Why the Pileated Woodpecker’s Nesting Time Starts so Early

Inside: Discover the pileated woodpecker’s nesting time, the 8 stages they go through each year as part of their nesting cycle, and why their nesting is unique.

Spring is a magical time, especially for us backyard birders. Birds that migrated south for the winter are on their way back home, breeding season is starting, a time of new beginnings and warmer weather. And, it’s nesting time for many wild birds.

The pileated woodpecker is unique in the bird world because its nesting time begins earlier than other birds. Each year the pair constructs a new tree cavity for the nest which can take up to 6 weeks to complete. Hence the need to start nesting activities early.

Note: In rare cases, the pileated woodpecker will use a man-made nesting box but prefer to excavate their own nesting cavity in a tree.


I’ve been a backyard birder for more than 20 years and am wildly fascinated by the pileated woodpecker ever since one flew past me when I was out hiking years ago. Since then I’ve been researching its habits and behaviors in hopes of increasing my chances of seeing one again.

In this article, I’d like to share the information I learned about its nesting habits. Let’s get started…

First, Pair Up

Before nesting can begin for the pileated woodpecker first they engage in pair formation (if it’s the first breeding season for the male or female) followed by mating rituals.

In this article, I’ll go deep into this woodpecker’s nest-specific activities and only briefly cover the mating activities since they’re covered in more detail in The Pileated Woodpecker’s Seductive Mating Behaviors.

Pileated Woodpecker Nesting Time

Pileated woodpecker’s nesting time starts as early as February each year.

The southern and coastal regions start their season earlier than the northern and higher-elevation parts of the range but the general timeline is similar.

US map showing the range of the pileated woodpecker
Map depicting where pileated woodpeckers live. Compliments of The Cornell University.

The nesting cycle of the pileated woodpecker lasts about 9 months (February to November). For male or female birds that are not yet paired (e.g. this is their first breeding season), pair formation precedes the nesting cycle.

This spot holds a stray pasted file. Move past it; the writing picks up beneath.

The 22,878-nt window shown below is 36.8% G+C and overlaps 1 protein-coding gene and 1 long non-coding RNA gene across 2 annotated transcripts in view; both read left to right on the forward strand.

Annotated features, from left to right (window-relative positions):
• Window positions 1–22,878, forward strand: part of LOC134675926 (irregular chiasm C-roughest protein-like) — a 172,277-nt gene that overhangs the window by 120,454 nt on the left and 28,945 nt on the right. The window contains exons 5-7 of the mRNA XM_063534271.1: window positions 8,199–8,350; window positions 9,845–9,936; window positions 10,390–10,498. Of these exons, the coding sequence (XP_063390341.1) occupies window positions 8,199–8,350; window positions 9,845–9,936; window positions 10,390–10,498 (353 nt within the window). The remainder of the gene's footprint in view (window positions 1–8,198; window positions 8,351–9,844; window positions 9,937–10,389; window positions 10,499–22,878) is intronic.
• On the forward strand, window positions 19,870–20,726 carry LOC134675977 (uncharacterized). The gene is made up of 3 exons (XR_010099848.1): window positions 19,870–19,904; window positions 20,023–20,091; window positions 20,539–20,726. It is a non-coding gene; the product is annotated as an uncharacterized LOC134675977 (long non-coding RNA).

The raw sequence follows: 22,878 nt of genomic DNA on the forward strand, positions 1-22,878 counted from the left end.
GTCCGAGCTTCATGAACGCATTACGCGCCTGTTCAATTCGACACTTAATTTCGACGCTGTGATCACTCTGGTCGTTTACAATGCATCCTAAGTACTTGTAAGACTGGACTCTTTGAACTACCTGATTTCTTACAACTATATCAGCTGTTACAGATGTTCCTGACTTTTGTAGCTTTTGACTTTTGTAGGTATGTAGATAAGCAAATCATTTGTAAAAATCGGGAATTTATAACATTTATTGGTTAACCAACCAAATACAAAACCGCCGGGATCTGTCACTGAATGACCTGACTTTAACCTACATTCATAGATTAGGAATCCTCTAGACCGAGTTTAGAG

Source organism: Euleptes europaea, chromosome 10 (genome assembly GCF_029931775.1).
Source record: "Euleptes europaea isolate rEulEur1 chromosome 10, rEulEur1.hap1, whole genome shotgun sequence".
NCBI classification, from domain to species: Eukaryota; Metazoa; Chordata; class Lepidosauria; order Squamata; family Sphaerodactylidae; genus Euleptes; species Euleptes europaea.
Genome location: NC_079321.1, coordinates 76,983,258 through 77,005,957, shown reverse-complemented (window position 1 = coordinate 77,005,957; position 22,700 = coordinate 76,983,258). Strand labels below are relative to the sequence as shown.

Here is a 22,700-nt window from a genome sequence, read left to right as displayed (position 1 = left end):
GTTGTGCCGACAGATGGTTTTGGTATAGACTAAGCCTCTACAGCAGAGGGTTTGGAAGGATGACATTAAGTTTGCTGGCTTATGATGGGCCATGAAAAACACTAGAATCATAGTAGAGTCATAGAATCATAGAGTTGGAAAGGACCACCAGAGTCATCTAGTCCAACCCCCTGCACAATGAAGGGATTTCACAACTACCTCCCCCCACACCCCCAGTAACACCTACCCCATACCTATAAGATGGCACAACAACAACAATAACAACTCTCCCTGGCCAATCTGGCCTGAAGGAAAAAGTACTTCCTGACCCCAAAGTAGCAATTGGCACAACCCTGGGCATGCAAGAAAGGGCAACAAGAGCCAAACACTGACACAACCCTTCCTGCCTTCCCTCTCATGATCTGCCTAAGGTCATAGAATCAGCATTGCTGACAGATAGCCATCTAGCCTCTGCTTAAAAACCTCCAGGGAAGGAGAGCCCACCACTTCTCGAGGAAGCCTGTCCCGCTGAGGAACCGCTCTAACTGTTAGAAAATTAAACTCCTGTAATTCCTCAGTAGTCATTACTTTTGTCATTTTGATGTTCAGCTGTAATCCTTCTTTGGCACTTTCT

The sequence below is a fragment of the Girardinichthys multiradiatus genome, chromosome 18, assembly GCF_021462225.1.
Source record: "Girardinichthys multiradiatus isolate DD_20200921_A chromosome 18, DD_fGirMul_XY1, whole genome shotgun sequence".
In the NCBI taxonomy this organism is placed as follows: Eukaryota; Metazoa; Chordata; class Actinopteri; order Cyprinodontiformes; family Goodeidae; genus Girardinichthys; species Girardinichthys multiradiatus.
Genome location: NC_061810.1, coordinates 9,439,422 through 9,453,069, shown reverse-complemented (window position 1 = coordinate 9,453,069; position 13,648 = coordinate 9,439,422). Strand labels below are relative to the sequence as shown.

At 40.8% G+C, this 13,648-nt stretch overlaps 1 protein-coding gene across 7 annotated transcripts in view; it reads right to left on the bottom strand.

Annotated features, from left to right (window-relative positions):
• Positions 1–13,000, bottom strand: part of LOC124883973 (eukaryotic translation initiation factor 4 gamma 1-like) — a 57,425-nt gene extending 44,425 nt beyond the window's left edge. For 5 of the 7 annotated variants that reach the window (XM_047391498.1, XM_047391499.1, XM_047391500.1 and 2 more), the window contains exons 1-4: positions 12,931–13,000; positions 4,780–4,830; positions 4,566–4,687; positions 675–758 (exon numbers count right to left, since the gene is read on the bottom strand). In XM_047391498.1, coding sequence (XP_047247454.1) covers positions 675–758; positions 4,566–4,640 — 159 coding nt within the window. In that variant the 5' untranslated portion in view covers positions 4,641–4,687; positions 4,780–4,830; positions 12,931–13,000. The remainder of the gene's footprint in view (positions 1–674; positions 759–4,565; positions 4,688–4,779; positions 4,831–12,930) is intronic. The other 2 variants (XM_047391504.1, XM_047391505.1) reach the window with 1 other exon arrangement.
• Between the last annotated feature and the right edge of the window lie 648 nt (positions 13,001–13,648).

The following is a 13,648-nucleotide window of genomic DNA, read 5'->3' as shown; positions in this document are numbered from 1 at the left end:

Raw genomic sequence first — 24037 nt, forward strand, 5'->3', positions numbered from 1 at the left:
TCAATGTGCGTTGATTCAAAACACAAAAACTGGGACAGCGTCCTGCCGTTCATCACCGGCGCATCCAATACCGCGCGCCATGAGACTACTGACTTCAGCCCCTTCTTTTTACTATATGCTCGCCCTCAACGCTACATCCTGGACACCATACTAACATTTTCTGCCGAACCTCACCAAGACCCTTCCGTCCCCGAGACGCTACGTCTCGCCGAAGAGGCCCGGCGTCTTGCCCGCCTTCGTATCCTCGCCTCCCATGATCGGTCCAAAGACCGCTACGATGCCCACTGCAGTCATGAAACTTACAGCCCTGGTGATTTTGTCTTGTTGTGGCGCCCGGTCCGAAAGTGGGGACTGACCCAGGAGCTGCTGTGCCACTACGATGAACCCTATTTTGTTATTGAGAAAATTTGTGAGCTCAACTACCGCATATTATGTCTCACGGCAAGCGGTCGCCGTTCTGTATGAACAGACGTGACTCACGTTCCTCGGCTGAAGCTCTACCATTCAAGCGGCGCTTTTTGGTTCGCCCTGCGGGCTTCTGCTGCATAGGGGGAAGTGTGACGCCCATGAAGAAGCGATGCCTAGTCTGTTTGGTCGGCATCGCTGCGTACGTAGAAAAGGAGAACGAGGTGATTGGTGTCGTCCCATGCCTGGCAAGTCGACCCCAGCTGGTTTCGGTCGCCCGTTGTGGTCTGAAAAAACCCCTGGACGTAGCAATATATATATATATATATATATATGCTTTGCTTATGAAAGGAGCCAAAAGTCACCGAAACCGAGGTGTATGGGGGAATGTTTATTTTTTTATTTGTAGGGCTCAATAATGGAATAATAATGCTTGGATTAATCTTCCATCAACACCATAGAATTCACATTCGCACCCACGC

The Pileated Woodpecker Nesting Cycle

Within the nesting cycle, the pileated woodpecker pair go through several stages including:

  1. Find nesting site 
  2. Excavate cavity
  3. Mate
  4. Lay eggs
  5. Incubate
  6. Hatch eggs
  7. Feed & care for young
  8. Young fledge the nest

Here’s a handy dandy graphic for reference:

Pileated woodpecker mating and nesting cycle in a graphic
Pileated Woodpecker’s Nesting Cycle

1. Find Nesting Site

Around the middle of February pileated woodpecker pairs begin scouting for the perfect nesting site – inside a tree! 

They do this by hopping from tree to tree within their 2-mile territory, tapping on each one, and listening for insects. After all, babies require a lot of food to grow and insects are what they eat!

2. Excavate Cavity

Once the nesting site has been decided the pair begin excavating a cavity as their nest. This is typically in March.

Excavating their 8” wide x 10-25” deep hole can take 3-6 weeks. 

3. Mate

In April the pileated woodpecker starts to exhibit mating behaviors.

4. Lay Eggs

In May, following successful fertilization, the female begins laying the eggs in the excavated cavity. She’ll lay up to 4 eggs usually 3 days apart.

5. Incubate Eggs

May is a busy time. The pair take turns incubating the eggs. Incubation takes about 18 days.

According to the Breeding Biology of the Pileated Woodpecker—Management Implications report, by the United States Department of Agriculture, the female incubates during the day and the male at night.

6. Hatch Eggs

By the end of May, all eggs have hatched and the parents are brooding continually feeding their nestlings.

7. Feed & Care for Young

June is spent caring for the young. They eat a lot of food and often! 

8. Young Fledge the Nest

Starting as early as June, the young begin to fledge the nest. They spend several months practicing to be an adult (practice flying, foraging for food) while either mom or dad, or both, are nearby watching.  

By November the young leave their parents – they’re officially on their own. They will excavate their first roosting cavity to brood in through winter. 

Next Steps

Pileated woodpeckers are fascinating in every way. They look so unique, they sound completely different than any other bird, and they have their own form of mating rituals and behaviors and a longer than normal nesting time.

If you live within the range of this amazing woodpecker you stand a good chance of seeing one or attracting a pair to your area. If this intrigues you or you just want more juicy details about the bird that made Woody the Woodpecker famous, check out my article: 5 Proven Way to Attract Pileated Woodpeckers.


Sources

Shunk, S. 2016. Peterson Reference Guide to Woodpeckers of North America. Houghton Mifflin Harcourt Publishing Company, New York, NY

Bull, E. & Meslow, E. 1988. Breeding Biology of the Pileated Woodpecker—Management Implications. US Department of Agriculture

More than 20 years ago, Tammy put her first bird feeder outside her kitchen window. Since then she learned how to attract wild birds to her backyard. Studying the meaning & symbolism of wild birds is also a passion of hers.